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Summer 2022: Person (The New Basics series)

Summer 2022: Person (The New Basics series)


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Publication Date: 12th September 2022

128 Pages


While philosophers have typically attempted to capture the universal qualities a person must possess – a rational nature, consciousness that persists over time, free will etc. – in order to answer questions related to rights, protections, privileges, responsibilities, legal liability etc., this issue aims to considers what it means to be a person in the broadest possible sense, in a way that is in fact indistinguishable from what it means to be a human. As a result, the goal of most of the contributions is not to dig deep and find some ontological bedrock of personhood that is absolutely true for all persons; rather, it is to shed light on what it means to be a person at a time when expressions of personhood seem both more liberated and manifold than ever, while also being precariously poised in the face of violent political repression and technological erasure.


In the opening essay, Elvira Basevich considers what it means to be an agent, especially under non-ideal conditions; Joel Michael Reynolds asks why we still judge the worth of a person, and even entire groups, based on their bodies; Nima Bassiri explores the consequences of the fact that the brain has become the truth of the self; Minna Salami asks what theories of desire would look like if women were makers, rather than bearers, of meaning; John Danaher offers an account of the combination of hype and fear surrounding the idea of human enhancement; Carrie Jenkins critiques the way that (a certain kind of) romantic love comes to define what a good life looks like; Mohammed Abouelleil Rashed considers whether madness is a pure deficit or whether it can have value; Francey Russell asks whether accounts of self-knowledge can  illuminate both our self-opacity and our inescapable, essential self-consciousness; Kris Sealey shows how the racialization central to modernity orients otherness in terms of what is human and what is humanity’s “other”; Finn Mackay reviews the history of queer activism and queer theory, while situating this history in the context of our current fraught political situation; Kristina Lepold traces a line of thinking from Hegel to Axel Honneth that considers recognition to be necessary for the experience of true freedom;  and, Kieran Setiya tries to reconcile the idea that philosophers aspire to knowledge with the idea that their temperaments determine what they think. Finally, Samira Abbassy’s wonderful paintings draw on her personal experiences of migration and dislocation, using the canvas as a mirror of inclusion, a place to contextualize herself and establish her identity.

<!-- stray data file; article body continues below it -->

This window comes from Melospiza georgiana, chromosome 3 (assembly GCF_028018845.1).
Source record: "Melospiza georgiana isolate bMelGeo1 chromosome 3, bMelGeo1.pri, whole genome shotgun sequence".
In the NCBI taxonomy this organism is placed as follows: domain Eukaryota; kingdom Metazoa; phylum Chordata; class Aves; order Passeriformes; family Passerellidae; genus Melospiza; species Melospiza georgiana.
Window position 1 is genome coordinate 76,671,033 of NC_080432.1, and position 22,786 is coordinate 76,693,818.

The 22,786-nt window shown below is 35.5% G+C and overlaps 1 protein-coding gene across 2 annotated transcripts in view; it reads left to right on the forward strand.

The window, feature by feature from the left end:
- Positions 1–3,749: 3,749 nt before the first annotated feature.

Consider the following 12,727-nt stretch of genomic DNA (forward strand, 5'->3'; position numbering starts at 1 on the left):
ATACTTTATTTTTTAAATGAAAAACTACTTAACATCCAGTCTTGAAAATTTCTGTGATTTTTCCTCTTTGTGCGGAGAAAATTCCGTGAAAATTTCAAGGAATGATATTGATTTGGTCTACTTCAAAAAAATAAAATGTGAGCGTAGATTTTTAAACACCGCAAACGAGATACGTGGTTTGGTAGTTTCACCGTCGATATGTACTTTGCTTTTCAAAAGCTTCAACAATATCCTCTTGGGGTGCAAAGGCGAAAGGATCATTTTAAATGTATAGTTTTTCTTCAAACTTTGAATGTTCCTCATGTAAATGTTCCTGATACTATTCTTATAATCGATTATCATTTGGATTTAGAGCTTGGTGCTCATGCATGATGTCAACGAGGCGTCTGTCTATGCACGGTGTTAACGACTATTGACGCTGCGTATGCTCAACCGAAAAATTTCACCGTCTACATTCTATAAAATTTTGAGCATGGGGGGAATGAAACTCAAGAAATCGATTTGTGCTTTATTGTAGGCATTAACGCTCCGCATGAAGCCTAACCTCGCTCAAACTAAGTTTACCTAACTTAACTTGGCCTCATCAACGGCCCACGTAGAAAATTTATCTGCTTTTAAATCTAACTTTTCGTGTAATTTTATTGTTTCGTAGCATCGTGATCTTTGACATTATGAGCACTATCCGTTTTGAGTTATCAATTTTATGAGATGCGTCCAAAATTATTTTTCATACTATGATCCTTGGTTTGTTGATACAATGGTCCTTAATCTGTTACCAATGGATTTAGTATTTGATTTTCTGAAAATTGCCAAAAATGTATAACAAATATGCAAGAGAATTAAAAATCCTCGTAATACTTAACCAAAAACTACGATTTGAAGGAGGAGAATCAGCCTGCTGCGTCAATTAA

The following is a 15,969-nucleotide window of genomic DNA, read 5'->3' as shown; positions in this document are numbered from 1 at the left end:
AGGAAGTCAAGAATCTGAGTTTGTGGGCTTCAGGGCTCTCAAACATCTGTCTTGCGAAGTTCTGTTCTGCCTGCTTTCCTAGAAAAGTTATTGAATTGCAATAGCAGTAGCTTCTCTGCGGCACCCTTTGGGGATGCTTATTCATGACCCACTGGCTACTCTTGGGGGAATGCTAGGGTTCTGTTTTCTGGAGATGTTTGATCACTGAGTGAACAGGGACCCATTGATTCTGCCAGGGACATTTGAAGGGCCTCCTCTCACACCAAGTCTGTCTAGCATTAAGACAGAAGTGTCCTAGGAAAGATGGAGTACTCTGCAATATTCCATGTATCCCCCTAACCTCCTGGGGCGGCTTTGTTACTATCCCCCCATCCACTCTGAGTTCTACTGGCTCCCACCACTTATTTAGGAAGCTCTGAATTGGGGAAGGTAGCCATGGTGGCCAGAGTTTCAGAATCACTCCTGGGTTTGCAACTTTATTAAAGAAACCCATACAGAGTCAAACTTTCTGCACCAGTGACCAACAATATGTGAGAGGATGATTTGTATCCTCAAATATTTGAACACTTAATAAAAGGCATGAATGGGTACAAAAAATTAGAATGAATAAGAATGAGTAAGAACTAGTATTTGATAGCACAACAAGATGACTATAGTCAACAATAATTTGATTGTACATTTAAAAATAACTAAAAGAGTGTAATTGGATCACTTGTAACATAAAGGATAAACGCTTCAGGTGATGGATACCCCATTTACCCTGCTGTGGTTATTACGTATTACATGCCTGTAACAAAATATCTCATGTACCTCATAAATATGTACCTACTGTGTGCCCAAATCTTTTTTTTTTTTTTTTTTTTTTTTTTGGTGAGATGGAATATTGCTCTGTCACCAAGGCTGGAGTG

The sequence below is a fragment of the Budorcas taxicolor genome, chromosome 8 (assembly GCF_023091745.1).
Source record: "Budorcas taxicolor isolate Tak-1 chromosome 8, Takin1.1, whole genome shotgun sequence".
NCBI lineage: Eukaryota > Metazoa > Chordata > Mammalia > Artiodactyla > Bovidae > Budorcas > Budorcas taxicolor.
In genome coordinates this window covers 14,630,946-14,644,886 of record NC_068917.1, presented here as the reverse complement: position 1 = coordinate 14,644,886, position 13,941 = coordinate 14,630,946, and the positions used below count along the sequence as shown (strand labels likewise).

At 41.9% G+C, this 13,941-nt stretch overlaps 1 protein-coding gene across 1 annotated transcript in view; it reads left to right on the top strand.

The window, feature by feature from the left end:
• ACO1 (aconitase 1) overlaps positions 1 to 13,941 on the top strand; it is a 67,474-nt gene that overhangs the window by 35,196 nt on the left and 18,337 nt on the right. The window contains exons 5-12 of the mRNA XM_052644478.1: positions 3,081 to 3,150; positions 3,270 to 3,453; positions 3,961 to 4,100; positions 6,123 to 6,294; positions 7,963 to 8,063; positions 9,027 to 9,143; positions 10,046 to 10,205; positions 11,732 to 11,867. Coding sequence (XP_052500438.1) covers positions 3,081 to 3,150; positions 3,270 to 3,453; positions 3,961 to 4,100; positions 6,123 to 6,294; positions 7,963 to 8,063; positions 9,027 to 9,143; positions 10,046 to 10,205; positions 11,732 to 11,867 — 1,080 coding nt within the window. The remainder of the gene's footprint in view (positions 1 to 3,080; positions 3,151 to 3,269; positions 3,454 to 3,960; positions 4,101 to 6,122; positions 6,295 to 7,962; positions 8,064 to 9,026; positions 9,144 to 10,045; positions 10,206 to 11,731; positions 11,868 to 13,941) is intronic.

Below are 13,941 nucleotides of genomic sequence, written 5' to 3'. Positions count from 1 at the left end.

Other highlights include: Brad Evans and Chantal Meza wonder why humans seem to continually desire our own extinction at the hands of technology; Alexander Weich offers a rich overview of the place of longing and non-being in our lives; Samuel Moyn worries that humanising war risks obscuring the possibility of peace; and Robert Leib gives us a glimpse of the extraordinary conversational potential of AI technologies.  In the reviews section, Alexandre Leskanich doesn’t think that Martin Rees sheds much light on the future, while Helena de Bres finds herself envious of the urgency that philosophical questions have in Andy West’s prison classrooms. Adam Ferner and Moya Mapps close the issue with the second instalment of their exciting experimental series on co-authorship.  


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